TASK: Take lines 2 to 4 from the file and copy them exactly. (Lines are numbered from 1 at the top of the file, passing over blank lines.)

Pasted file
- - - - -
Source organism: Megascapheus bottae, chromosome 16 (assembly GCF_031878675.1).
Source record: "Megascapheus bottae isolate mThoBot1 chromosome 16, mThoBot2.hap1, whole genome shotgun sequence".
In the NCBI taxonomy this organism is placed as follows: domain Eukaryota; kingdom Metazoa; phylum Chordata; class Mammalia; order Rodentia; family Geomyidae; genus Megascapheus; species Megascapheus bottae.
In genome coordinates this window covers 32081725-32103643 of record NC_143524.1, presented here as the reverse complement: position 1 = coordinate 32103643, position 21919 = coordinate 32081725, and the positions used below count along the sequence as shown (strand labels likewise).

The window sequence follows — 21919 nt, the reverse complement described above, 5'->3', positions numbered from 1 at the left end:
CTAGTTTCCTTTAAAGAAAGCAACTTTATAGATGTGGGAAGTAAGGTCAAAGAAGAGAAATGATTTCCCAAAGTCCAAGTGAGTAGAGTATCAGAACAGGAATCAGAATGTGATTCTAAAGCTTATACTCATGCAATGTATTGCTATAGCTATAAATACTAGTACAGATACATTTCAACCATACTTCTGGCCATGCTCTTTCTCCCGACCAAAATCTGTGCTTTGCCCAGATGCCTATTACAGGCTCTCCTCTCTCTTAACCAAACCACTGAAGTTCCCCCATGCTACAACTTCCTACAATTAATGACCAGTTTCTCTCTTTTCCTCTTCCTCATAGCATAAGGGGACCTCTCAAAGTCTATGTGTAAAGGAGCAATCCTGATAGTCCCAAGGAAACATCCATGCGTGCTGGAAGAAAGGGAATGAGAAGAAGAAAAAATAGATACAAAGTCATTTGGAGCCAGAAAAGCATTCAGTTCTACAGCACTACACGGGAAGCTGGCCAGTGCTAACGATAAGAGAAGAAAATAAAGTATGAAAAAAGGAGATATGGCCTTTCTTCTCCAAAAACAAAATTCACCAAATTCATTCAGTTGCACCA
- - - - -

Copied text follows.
Source record: "Megascapheus bottae isolate mThoBot1 chromosome 16, mThoBot2.hap1, whole genome shotgun sequence".
In the NCBI taxonomy this organism is placed as follows: domain Eukaryota; kingdom Metazoa; phylum Chordata; class Mammalia; order Rodentia; family Geomyidae; genus Megascapheus; species Megascapheus bottae.
In genome coordinates this window covers 32081725-32103643 of record NC_143524.1, presented here as the reverse complement: position 1 = coordinate 32103643, position 21919 = coordinate 32081725, and the positions used below count along the sequence as shown (strand labels likewise).